Thursday, January 15, 2009

Author Photos

What makes a good author photo? Or a bad one? That, I guess, is what Salt authors are currently asking themselves after comments from Salt that perhaps more guidance was needed for some people (without specifying anyone in particular!).

I submitted my photos a while back. They were taken by Gerry Cambridge. We spent hours taking hundreds of shots over two afternoons, from which we extracted six photos. I liked them a lot, but today I came across this, also from Salt:

"Our guidance specifies landscape format shots, as in wider than tall, some interpret this as photo in a landscape and head out to their nearest leafy landmark!"

Damn, I hadn’t picked that up at all but, to my relief, four out the six are in landscape format. They are all in black & white. One of them is of me crouching in a huge bed of dead leaves. Behind me is a stained wall. To my left, also in the leaves, there’s a large cracked urn toppled on its side (very Keatsian). I am reading a book called Dawkins’ God. It was Gerry’s concept and it’s a poem-as-photograph in itself. Whether it qualifies as a “leafy landmark,” I’m not sure. It’s in a church graveyard, which is, I suppose, a landmark of sorts, but the leaves are all dead and brown.

I don’t like being photographed. In fact, I am the world’s worst person to take for a photo shoot. I can remember my parents hiring a photographer to take pics of me as a child and he got only one forced smile out of me in the entire hour. Gerry did a great job in that regard. I do actually smile in a couple of the six.

One of the photos, the only close-up, makes me look as solemn and intense as Geoffrey Hill’s author pic (well, almost). I actually quite like it because of that. It’s humorous in its po-faced stare. One of the others has me grinning beneath a stone skull. So a range of moods. The idea was to go for an edgy, alternative vibe with a touch of black humour, but in a place of depth and tradition (hence the churchyard).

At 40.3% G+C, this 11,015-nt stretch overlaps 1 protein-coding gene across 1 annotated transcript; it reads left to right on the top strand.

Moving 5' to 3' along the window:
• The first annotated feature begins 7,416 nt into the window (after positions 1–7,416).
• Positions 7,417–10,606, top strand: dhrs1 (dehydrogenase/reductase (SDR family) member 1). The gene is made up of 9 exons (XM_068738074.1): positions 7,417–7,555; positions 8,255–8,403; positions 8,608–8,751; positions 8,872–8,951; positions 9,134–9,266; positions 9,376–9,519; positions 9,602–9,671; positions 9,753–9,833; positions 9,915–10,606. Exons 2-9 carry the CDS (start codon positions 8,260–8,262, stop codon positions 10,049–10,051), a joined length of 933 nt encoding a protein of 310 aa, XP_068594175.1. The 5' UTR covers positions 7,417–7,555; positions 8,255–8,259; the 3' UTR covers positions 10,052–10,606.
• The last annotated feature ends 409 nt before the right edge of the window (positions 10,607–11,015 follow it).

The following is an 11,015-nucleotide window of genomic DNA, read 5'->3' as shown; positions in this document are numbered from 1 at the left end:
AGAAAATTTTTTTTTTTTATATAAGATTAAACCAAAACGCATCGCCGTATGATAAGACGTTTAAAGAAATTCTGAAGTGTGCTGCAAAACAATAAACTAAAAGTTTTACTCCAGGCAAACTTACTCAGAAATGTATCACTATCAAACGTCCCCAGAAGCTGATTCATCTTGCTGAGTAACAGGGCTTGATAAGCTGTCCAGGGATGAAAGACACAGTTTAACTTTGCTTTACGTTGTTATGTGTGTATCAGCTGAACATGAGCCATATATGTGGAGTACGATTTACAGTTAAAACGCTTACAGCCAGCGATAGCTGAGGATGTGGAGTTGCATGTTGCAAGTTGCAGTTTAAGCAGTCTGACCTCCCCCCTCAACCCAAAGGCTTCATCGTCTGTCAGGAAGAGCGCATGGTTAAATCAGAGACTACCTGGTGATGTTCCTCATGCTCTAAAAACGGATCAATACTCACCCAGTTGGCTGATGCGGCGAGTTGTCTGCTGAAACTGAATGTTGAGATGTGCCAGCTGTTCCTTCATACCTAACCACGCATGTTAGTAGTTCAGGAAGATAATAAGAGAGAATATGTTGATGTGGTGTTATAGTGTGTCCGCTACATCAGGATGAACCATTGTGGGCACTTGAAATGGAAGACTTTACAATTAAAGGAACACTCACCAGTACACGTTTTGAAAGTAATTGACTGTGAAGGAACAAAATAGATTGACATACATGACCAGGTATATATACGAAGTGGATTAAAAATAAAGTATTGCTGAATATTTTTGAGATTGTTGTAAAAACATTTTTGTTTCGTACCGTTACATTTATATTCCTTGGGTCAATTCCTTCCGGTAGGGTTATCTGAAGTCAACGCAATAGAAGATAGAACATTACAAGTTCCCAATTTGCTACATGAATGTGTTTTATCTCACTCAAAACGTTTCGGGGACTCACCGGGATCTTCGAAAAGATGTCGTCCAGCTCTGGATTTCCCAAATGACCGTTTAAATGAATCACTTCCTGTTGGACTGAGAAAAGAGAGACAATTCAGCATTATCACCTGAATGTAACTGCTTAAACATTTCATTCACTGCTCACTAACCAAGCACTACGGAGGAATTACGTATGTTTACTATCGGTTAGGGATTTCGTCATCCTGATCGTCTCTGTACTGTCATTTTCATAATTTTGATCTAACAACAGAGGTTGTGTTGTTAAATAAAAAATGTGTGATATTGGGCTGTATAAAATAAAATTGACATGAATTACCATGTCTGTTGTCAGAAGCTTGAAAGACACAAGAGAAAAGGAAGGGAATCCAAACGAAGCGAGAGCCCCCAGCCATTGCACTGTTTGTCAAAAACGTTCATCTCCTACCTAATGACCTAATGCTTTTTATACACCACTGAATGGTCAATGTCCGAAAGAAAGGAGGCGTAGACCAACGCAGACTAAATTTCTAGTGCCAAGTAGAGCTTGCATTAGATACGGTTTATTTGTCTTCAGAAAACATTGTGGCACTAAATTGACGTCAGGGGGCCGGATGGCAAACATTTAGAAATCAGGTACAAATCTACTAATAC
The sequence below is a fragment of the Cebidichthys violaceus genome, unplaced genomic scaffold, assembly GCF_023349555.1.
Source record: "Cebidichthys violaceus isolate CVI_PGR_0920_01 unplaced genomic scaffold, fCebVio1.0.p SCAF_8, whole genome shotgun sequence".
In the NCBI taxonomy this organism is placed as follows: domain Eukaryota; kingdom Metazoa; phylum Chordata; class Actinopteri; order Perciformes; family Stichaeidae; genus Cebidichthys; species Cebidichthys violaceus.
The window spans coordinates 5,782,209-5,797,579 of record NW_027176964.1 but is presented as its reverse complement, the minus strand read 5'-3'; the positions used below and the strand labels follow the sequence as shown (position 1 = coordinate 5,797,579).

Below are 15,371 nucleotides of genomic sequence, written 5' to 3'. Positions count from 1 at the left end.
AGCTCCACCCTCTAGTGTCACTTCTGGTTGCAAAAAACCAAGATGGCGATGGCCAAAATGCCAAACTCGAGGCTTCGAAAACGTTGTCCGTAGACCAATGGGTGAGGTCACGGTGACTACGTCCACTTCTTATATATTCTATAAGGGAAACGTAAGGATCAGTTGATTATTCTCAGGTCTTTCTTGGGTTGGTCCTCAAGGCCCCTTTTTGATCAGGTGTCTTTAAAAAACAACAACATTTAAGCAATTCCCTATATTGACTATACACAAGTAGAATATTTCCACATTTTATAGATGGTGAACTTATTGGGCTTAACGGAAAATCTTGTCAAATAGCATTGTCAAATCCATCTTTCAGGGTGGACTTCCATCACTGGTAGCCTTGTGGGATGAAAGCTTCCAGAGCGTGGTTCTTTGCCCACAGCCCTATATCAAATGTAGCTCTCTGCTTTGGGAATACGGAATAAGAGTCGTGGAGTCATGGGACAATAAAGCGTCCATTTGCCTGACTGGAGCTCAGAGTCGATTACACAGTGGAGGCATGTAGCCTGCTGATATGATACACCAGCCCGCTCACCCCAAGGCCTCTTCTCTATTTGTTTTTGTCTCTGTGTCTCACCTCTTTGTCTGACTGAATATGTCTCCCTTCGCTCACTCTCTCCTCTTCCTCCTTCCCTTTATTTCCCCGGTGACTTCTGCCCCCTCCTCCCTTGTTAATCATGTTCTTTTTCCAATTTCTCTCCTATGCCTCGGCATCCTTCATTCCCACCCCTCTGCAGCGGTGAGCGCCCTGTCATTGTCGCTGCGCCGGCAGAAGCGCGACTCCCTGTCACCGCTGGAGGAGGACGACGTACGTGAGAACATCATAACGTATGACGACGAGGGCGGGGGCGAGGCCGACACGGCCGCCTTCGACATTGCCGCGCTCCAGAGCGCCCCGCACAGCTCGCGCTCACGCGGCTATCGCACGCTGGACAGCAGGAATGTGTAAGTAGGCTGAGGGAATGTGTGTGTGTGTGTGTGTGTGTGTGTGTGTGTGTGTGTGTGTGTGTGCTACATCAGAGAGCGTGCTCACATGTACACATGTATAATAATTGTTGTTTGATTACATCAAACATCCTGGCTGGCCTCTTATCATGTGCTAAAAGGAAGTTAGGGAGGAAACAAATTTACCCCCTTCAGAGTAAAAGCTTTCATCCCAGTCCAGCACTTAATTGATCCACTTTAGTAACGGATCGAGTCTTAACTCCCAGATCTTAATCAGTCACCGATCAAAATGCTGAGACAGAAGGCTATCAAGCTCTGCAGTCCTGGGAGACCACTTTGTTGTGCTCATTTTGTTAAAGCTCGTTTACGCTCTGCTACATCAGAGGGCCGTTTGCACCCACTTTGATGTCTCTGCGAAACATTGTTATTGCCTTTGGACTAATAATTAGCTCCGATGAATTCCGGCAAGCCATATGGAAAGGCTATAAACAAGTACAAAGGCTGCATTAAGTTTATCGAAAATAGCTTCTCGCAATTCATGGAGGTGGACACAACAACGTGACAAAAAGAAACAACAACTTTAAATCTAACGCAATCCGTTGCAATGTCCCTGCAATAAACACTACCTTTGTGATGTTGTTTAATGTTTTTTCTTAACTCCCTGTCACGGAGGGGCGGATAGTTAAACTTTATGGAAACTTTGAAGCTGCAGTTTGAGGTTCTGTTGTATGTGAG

My Salt author page isn’t up yet, but when it is I’ll let you know. You can always gaze at Andrew Philip there in the meantime. Looks like a leafy landmark to me! Our books both launch on March 1st.

15 comments:

BarbaraS said...

I'm with you there on the hating getting photos taken front. The better ones of me (in mu very humble opinion) are ones that I don't know are being taken: I'm convinced that the camera absolutely hates me & my big nose and ugly teeth - perhaps I should dress up as the big bad wolf for the next set...

But I love this description of you getting yours taken. I think if you know the person taking them they can cod you into relaxing and then you get a better result. You should post one or two - go on! Keep us going until the author page goes up ;)

deemikay said...

I'm another one who hates having their photo taken... And the safest place to be when photographs are being made is behind the camera. Hence why I take hundreds of photographs.

What makes a good author photo? Possibly none, in my opinion. Does it matter what the author looks like? Most (but not all) author photos can seem rather contrived.

In fact, why not have models in place of the author? You don't see an author's handwriting - you get a standardised typeface; so why should you see their face? ;o)

shug said...

Congrats Rob. Does the photo make you seem humble yet possessed of deep reserves of intellect and barely harnessed sexuality?

I've been posing for that photograsph for years but it always comes out as a blotchy fat old git.

Rob said...

Barbara, I think I'll keep them under wraps until the author page arrives. I'll be interested to see which one Chris chooses.

David, I agree in a way. You read the words in a book, and what the author looks like or what he/she eats for breakfast isn't important at all. But apparently, good author photos sell books. And if you don't look like a model, I guess you have to try that bit harder.